At 09:00 Linois was still only observing the convoy, reluctant to attack until he could be sure of the nature of his opponents. Dance responded to the reprieve by reforming the line of battle into sailing formation to increase his convoy’s speed with the intention of reaching the Straits ahead of Linois. With the convoy a less intimidating target, Linois began to slowly approach the British ships. By 13:00 it was clear that Linois's faster ships were in danger of isolating the rear of the convoy, and Dance ordered his lead ships to tack and come about, so that they would cross in front of the French squadron. The British successfully executed the manoeuvre, and at 13:15 Linois opened fire on the lead ship, Royal George, under the command of John Fam Timmins. The Royal George and the next four ships in line, the Indiaman Ganges, Dance's Earl Camden, the Warley and the Alfred, all returned the fire, Ganges initially attacking the Royal George in error. Captain James Prendergrass in Hope, the next in line, was so eager to join the battle that he misjudged his speed and collided with Warley, the ships falling back as their crews worked to separate their rigging. Shots were then exchanged at long range for 43 minutes, neither side inflicting severe damage.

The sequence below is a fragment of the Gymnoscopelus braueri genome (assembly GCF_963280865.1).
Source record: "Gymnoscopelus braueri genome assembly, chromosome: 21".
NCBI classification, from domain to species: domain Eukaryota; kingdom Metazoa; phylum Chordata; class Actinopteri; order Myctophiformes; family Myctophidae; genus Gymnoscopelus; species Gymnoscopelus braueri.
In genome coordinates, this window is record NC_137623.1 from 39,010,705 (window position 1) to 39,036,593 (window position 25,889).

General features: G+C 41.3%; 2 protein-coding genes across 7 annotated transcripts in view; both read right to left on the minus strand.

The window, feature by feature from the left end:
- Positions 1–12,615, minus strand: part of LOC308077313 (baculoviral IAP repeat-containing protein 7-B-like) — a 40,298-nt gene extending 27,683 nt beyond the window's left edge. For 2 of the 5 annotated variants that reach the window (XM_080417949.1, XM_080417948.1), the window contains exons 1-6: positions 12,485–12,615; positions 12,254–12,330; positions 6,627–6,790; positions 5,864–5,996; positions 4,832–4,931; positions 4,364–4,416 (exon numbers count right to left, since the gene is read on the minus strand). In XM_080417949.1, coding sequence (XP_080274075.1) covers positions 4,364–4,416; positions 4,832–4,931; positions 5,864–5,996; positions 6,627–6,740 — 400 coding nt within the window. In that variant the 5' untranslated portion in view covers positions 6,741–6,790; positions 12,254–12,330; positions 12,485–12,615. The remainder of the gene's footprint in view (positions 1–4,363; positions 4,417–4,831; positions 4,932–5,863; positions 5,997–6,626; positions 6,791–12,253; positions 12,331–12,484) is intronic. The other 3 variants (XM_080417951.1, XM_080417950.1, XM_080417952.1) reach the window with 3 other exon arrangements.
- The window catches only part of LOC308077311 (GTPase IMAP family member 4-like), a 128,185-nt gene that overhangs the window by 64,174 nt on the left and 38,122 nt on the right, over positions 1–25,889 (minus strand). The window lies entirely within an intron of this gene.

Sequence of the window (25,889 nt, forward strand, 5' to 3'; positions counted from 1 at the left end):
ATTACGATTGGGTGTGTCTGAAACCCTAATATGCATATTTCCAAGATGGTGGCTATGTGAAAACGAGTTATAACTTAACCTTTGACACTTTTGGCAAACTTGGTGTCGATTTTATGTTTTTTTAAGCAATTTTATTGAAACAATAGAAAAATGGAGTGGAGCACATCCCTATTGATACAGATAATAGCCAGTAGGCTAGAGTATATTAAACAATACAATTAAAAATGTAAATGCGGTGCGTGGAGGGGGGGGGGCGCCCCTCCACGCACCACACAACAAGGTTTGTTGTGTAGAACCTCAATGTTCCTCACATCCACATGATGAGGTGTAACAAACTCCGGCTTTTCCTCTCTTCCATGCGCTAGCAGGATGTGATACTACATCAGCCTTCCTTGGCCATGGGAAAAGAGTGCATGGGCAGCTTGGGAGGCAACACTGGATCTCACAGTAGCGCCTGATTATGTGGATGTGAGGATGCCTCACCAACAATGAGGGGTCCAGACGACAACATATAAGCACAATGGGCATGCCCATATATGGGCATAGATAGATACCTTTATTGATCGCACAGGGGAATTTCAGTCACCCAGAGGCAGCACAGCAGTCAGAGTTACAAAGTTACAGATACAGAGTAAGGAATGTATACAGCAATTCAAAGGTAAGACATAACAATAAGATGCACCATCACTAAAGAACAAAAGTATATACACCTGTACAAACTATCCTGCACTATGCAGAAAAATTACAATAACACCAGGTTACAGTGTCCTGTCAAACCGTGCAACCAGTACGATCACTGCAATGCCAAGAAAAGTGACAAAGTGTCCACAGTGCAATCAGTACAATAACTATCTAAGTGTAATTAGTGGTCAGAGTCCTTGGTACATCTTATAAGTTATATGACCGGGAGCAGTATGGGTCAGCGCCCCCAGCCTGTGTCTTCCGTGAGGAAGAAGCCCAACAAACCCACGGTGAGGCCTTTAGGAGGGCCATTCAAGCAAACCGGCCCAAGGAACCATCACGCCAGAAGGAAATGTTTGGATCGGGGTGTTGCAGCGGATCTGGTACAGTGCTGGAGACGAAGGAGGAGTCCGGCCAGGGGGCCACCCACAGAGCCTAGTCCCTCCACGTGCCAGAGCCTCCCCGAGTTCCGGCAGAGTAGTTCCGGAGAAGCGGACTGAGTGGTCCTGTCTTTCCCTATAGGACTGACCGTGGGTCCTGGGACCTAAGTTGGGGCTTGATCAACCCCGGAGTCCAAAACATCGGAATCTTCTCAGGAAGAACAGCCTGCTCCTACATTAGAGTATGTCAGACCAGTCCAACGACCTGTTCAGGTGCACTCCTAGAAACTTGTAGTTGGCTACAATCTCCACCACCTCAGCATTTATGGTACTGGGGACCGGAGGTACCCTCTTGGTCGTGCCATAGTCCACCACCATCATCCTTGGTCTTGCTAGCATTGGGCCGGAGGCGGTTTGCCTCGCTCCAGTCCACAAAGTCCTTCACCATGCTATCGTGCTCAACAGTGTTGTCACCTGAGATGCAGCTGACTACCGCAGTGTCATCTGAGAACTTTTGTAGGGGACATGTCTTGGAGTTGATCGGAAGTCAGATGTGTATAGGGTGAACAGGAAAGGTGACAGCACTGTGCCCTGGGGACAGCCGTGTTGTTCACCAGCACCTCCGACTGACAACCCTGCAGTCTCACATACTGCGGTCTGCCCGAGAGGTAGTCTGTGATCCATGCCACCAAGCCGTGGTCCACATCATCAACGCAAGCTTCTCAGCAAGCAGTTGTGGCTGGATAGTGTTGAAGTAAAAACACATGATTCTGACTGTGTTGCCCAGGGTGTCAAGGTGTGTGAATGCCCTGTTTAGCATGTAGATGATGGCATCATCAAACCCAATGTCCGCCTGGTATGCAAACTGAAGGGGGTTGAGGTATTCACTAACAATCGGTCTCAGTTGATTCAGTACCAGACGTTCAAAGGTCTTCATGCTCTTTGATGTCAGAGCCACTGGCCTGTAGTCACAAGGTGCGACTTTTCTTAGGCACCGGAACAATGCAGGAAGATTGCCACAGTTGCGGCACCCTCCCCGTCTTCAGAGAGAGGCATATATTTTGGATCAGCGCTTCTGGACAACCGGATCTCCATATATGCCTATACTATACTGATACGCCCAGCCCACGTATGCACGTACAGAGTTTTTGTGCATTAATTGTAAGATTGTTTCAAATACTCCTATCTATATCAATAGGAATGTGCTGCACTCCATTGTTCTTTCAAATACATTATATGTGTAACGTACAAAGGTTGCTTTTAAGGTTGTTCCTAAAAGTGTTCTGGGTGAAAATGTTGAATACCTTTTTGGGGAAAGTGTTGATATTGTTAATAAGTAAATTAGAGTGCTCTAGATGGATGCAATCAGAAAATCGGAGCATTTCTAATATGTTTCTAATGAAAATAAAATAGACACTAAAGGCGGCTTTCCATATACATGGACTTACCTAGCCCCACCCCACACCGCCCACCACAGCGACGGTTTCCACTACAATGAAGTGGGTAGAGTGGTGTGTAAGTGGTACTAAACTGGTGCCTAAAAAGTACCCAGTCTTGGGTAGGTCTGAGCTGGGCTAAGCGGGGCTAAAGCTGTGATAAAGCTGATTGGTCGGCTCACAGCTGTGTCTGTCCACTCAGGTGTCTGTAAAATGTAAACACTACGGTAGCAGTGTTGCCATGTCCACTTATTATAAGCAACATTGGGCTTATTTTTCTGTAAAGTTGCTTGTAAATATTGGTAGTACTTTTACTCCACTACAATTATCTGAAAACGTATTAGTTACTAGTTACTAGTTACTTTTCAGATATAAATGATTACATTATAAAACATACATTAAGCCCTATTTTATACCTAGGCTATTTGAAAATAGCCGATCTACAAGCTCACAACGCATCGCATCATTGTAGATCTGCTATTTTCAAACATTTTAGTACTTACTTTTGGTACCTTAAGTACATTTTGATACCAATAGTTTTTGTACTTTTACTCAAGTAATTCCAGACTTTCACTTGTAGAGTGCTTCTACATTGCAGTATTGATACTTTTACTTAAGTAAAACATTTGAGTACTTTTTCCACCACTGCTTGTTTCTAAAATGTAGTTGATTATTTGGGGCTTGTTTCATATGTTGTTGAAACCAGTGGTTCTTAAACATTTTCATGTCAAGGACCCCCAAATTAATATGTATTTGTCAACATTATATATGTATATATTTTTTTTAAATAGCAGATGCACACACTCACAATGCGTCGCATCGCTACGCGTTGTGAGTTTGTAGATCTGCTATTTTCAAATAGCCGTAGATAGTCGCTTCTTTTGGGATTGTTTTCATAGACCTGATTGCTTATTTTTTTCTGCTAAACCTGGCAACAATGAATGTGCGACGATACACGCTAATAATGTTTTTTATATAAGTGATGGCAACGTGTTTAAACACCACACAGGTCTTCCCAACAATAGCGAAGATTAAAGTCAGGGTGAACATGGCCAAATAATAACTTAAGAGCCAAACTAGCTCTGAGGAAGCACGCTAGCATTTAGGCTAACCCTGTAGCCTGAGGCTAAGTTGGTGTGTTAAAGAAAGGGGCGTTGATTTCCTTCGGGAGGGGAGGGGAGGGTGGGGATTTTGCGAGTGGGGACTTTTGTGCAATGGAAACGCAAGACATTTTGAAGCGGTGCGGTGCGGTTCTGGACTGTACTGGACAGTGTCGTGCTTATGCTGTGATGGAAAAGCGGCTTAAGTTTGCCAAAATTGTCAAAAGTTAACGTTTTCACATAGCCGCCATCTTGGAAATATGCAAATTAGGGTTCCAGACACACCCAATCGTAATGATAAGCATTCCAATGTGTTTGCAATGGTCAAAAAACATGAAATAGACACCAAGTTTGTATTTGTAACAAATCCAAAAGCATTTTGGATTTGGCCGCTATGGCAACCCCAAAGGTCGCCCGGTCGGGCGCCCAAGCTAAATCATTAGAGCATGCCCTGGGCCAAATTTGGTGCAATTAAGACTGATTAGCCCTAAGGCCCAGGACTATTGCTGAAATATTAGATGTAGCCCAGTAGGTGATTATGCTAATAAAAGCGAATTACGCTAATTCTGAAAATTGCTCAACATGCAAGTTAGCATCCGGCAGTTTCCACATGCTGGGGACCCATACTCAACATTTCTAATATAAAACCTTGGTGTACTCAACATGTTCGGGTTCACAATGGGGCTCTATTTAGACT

Royal George had one man killed: a sailor named Hugh Watt, another man wounded, and suffered some damage to her hull. None of the other British ships or any of the French reported anything worse than superficial damage in the engagement. At 14:00, Linois abandoned the action and ordered his squadron to haul away with the wind and sail eastwards, away from the convoy, under all sail. Determined to maintain the pretence of the presence of warships, Dance ordered the ships flying naval ensigns, including his flagship Earl Camden, to chase the French. None of the merchant ships could match the French speed, but an attempt at a chase would hopefully dissuade the French from returning. For two hours, Dance's squadron followed Linois, Hope coming close to catching Aventurier but ultimately unable to overtake the brig. At 16:00, Dance decided to gather his scattered ships and return to his former heading rather than risk attack from other raiders or lose sight of his convoy in the darkness. By 20:00, the entire British convoy had anchored at the entrance to the Straits of Malacca. On 28 February the British ships of the line HMS Sceptre and HMS Albion joined them in the Strait and convoyed them safely to Saint Helena in the South Atlantic, from where the convoy returned to Britain without further incident.